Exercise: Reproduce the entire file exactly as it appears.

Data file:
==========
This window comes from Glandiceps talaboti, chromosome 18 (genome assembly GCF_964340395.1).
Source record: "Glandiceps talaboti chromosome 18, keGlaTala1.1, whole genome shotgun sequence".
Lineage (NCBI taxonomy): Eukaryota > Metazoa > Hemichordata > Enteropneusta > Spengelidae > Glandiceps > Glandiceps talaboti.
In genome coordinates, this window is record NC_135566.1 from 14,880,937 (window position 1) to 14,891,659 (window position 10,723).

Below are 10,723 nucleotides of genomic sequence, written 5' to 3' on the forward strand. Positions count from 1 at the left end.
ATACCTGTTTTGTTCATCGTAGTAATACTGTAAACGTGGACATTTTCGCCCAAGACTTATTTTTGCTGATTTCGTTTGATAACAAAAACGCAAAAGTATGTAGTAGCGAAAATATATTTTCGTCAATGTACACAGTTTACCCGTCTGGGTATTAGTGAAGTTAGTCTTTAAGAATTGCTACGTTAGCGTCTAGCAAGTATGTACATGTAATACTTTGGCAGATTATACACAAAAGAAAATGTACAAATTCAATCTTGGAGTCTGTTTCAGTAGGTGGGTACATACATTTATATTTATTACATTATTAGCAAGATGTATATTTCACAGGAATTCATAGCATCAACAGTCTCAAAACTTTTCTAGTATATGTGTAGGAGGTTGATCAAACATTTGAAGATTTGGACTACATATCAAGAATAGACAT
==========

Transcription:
This window comes from Glandiceps talaboti, chromosome 18 (genome assembly GCF_964340395.1).
Source record: "Glandiceps talaboti chromosome 18, keGlaTala1.1, whole genome shotgun sequence".
Lineage (NCBI taxonomy): Eukaryota > Metazoa > Hemichordata > Enteropneusta > Spengelidae > Glandiceps > Glandiceps talaboti.
In genome coordinates, this window is record NC_135566.1 from 14,880,937 (window position 1) to 14,891,659 (window position 10,723).

Below are 10,723 nucleotides of genomic sequence, written 5' to 3' on the forward strand. Positions count from 1 at the left end.
ATACCTGTTTTGTTCATCGTAGTAATACTGTAAACGTGGACATTTTCGCCCAAGACTTATTTTTGCTGATTTCGTTTGATAACAAAAACGCAAAAGTATGTAGTAGCGAAAATATATTTTCGTCAATGTACACAGTTTACCCGTCTGGGTATTAGTGAAGTTAGTCTTTAAGAATTGCTACGTTAGCGTCTAGCAAGTATGTACATGTAATACTTTGGCAGATTATACACAAAAGAAAATGTACAAATTCAATCTTGGAGTCTGTTTCAGTAGGTGGGTACATACATTTATATTTATTACATTATTAGCAAGATGTATATTTCACAGGAATTCATAGCATCAACAGTCTCAAAACTTTTCTAGTATATGTGTAGGAGGTTGATCAAACATTTGAAGATTTGGACTACATATCAAGAATAGACAT